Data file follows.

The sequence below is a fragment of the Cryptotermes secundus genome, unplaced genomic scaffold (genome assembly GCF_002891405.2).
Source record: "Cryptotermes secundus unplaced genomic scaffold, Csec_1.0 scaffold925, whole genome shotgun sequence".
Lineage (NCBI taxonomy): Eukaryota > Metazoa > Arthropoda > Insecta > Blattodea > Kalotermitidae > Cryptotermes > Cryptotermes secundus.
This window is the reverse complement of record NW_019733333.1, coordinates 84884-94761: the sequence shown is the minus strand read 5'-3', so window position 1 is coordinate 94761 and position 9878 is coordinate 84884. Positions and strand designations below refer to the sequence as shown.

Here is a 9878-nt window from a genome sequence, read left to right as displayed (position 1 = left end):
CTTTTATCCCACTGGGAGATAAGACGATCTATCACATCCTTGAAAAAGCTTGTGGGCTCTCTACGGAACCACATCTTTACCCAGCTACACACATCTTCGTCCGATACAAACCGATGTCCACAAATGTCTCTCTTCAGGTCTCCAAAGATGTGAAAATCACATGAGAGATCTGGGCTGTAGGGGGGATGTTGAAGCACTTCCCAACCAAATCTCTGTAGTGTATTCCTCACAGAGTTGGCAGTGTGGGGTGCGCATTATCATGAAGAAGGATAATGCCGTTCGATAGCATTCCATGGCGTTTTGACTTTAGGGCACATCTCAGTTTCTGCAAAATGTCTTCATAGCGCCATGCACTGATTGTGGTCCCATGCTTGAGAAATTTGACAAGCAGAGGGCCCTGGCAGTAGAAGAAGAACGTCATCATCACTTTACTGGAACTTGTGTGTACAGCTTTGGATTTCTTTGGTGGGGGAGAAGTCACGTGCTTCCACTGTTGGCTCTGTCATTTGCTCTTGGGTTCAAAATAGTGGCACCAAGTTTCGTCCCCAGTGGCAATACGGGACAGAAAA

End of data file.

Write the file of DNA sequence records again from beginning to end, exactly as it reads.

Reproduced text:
The sequence below is a fragment of the Cryptotermes secundus genome, unplaced genomic scaffold (genome assembly GCF_002891405.2).
Source record: "Cryptotermes secundus unplaced genomic scaffold, Csec_1.0 scaffold925, whole genome shotgun sequence".
Lineage (NCBI taxonomy): Eukaryota > Metazoa > Arthropoda > Insecta > Blattodea > Kalotermitidae > Cryptotermes > Cryptotermes secundus.
This window is the reverse complement of record NW_019733333.1, coordinates 84884-94761: the sequence shown is the minus strand read 5'-3', so window position 1 is coordinate 94761 and position 9878 is coordinate 84884. Positions and strand designations below refer to the sequence as shown.

Here is a 9878-nt window from a genome sequence, read left to right as displayed (position 1 = left end):
CTTTTATCCCACTGGGAGATAAGACGATCTATCACATCCTTGAAAAAGCTTGTGGGCTCTCTACGGAACCACATCTTTACCCAGCTACACACATCTTCGTCCGATACAAACCGATGTCCACAAATGTCTCTCTTCAGGTCTCCAAAGATGTGAAAATCACATGAGAGATCTGGGCTGTAGGGGGGATGTTGAAGCACTTCCCAACCAAATCTCTGTAGTGTATTCCTCACAGAGTTGGCAGTGTGGGGTGCGCATTATCATGAAGAAGGATAATGCCGTTCGATAGCATTCCATGGCGTTTTGACTTTAGGGCACATCTCAGTTTCTGCAAAATGTCTTCATAGCGCCATGCACTGATTGTGGTCCCATGCTTGAGAAATTTGACAAGCAGAGGGCCCTGGCAGTAGAAGAAGAACGTCATCATCACTTTACTGGAACTTGTGTGTACAGCTTTGGATTTCTTTGGTGGGGGAGAAGTCACGTGCTTCCACTGTTGGCTCTGTCATTTGCTCTTGGGTTCAAAATAGTGGCACCAAGTTTCGTCCCCAGTGGCAATACGGGACAGAAAA